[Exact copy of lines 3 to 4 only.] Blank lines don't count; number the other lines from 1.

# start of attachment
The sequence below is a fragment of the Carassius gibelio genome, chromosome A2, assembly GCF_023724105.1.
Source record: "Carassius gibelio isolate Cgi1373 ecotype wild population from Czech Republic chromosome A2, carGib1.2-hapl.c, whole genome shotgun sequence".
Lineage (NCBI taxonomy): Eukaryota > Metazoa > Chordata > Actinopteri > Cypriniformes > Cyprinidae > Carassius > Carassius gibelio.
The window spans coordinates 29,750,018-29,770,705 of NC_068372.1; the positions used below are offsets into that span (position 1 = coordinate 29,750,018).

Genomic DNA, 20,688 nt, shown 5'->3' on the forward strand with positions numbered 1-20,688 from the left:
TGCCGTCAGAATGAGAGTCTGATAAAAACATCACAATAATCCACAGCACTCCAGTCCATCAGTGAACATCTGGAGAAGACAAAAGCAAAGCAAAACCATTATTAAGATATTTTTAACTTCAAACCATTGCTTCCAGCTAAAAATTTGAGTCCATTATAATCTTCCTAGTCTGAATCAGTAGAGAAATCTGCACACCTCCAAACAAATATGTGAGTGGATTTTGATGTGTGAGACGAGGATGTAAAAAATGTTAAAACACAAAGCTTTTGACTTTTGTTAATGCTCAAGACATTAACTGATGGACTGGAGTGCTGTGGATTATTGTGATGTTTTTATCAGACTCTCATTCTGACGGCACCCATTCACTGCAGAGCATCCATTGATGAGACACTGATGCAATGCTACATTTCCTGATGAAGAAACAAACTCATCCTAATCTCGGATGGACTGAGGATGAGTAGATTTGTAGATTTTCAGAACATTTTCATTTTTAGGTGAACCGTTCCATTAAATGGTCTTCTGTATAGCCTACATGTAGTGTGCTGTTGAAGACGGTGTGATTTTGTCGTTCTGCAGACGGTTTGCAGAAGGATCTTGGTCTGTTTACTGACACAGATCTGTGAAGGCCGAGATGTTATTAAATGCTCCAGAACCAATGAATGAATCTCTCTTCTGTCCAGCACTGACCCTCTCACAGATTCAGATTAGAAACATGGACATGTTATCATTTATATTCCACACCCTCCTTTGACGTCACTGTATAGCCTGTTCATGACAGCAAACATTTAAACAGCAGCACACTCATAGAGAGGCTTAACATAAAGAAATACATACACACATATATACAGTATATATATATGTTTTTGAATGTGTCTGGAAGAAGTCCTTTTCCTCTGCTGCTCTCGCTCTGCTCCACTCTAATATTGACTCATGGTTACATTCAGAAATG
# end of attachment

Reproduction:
Lineage (NCBI taxonomy): Eukaryota > Metazoa > Chordata > Actinopteri > Cypriniformes > Cyprinidae > Carassius > Carassius gibelio.
The window spans coordinates 29,750,018-29,770,705 of NC_068372.1; the positions used below are offsets into that span (position 1 = coordinate 29,750,018).